Also by what measure is that rep using to define "done"?
  • edited January 2020
    "Car is currently at 40% with 65 mile RR.", where, Chicago, the Everglades, Maine, LA, etc......

    BTW 65 miles at 40% equal 162 miles at 100%
  • edited January 2020
    Statistics are nothing but lies without proper qualifications.

    Think about this for a moment. What types of cars go through auction in general? More importantly, what condition would these MS be for them to show up in auctions? I would assume most MS owners would trade in for an upgrade or sell them privately.

    The ones that show up in auctions would presumably have issues that even Tesla won't buy them back or recondition them for sale as CPOs. What do you get from the bottom of the pile?
  • edited January 2020
    Once a Tesla or any EV for that matter, is no longer being looked after by either the OEM dealer or owner, they just sit in lots, not plugged in, losing range and just being treated like another car on the lot. The when some "tire kicker" comes along and wants really go for a joy ride and flogs the crap out of it, what shape would you expect them to be in.
  • edited November -1
    @jordanrichard Orlando, FL.
  • edited January 2020
    I agree that 165 should be full range but thats still like Bighorn said, a 22% loss.
  • edited January 2020
    "people here will say its [battery degradation COMMON after 100K miles] not true, but I see it in the car industry first hand. I saw at least 15 at tesla getting replacements. The batteries are great, but they can only do so much, the weak ones fail and cause low range and battery fault."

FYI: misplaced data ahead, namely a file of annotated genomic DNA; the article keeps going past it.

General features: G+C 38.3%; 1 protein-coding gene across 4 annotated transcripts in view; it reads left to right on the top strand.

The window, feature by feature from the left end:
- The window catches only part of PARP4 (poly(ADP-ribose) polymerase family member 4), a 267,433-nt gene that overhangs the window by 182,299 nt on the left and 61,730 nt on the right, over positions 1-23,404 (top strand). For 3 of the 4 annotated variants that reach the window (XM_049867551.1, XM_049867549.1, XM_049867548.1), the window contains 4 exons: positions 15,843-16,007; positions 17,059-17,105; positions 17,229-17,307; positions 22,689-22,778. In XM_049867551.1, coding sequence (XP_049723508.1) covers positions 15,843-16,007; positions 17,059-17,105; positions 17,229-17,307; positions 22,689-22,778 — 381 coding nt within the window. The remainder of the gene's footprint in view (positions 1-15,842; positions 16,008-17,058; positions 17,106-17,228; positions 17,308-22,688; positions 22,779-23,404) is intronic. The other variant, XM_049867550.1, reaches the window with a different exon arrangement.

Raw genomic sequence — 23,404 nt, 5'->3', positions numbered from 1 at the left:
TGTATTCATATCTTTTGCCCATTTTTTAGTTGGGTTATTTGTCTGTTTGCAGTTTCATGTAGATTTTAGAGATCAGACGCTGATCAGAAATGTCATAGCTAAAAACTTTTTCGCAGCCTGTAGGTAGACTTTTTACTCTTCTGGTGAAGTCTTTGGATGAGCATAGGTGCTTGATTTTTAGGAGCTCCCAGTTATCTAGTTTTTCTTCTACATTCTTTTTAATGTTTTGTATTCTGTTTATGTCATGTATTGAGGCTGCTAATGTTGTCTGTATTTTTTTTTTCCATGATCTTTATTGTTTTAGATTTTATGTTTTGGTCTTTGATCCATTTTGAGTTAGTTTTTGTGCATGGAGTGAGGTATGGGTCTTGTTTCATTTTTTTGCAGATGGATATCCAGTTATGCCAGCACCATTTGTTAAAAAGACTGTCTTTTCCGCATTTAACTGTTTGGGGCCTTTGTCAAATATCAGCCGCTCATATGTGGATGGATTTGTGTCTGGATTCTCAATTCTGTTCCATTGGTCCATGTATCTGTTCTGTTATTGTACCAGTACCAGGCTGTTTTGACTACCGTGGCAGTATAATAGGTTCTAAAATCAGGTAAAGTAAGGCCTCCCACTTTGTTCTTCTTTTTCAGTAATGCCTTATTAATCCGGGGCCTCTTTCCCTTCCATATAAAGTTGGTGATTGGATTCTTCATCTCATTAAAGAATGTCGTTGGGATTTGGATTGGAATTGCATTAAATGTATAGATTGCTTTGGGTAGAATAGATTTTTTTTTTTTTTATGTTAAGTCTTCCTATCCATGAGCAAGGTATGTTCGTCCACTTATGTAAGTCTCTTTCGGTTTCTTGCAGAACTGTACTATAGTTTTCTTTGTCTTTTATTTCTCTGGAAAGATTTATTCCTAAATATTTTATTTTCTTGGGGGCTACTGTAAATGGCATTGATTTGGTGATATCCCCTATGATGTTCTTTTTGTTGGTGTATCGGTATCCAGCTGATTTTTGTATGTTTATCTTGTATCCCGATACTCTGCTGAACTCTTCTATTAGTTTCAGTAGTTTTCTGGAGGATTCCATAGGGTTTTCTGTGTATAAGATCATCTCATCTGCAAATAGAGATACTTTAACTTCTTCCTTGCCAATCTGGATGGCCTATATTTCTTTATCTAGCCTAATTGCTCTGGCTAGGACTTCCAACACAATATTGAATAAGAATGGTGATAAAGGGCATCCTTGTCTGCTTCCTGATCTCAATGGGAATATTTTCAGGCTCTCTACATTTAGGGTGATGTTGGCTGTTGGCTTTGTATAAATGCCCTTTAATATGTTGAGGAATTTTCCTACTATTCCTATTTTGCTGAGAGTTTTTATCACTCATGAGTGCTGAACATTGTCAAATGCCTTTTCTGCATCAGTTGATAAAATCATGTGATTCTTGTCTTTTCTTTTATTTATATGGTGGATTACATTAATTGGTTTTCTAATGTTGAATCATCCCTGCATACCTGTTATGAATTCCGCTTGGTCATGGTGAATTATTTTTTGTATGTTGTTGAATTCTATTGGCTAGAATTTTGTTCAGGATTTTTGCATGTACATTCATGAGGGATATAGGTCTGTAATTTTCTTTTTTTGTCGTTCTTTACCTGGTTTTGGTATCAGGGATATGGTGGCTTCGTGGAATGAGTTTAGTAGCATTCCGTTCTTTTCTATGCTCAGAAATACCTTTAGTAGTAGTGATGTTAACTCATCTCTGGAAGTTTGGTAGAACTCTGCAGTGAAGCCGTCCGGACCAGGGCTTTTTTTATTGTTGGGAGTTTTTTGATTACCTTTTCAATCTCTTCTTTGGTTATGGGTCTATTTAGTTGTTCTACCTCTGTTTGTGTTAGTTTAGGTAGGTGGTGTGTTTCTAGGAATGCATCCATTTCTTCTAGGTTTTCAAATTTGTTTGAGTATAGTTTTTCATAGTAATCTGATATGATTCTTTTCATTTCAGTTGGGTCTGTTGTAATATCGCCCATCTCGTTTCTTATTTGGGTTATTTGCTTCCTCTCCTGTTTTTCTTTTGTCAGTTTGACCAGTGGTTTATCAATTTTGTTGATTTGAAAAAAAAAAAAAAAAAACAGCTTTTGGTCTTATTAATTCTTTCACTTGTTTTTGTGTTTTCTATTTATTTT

So you're a used car salesperson. Lots of credibility.
  • edited January 2020
    2013 S60, with 64K miles, in Austin, TX. I just went and checked (as I always have it just set to %) but at 51% I'm at 85 miles of range. So about 166 or so full, down from 174 in June when I checked last. I could re-calibrate and get some of that back, perhaps. ( I don't really supercharge, have my daily set to 70%, and charge at home at 7kw/30 amps, commute 3 days a week about 40 miles round trip.)
  • edited January 2020
    oops, was logged in under my wife's car. All still applies though.
  • edited November -1
    @Gold - Thanks for the expanded details. So are most of those 150K plus battery replacements due to degradation or actual failures? For failures, I'd expect all cars are still in the 8-year warranty window. With a high-mileage early Model 60s, they could be beyond the 125,0000-mile battery warranty limit, and maybe one reason they are showing up at auction houses.

    Also, I would expect heavily used Model 60s are going to have more degradation than other models. The 60 would need to be charged more often and likely closer to the limits for the same miles driven at the same time as an 85 or other larger battery models. That's one reason the warranty is unlimited for all other Model S variants, ignoring the S40.
  • edited January 2020
    To be fair, my used car dealer that i bought my tesla from sells several a week because they are like hot cakes and he knew jack about teslas.... even though he owns several at any given time.
    "In perfect world, yes they would go further. If you test ONE cell, you can likely get 1800-2000 cycles. But throw 7000 in the mix, and you have cells fighting. It helps them stay propped up with a weaker cell wants to fail....but also drags down the stronger cells."
    So are you just bad at math, or doing something extravagant that would degrade the battery prematurely?
    7000 cycles - even if it was at 150 miles/charge - would be over a million miles. Or put another way, are you charging it twice a day every day of the week for 10 years+?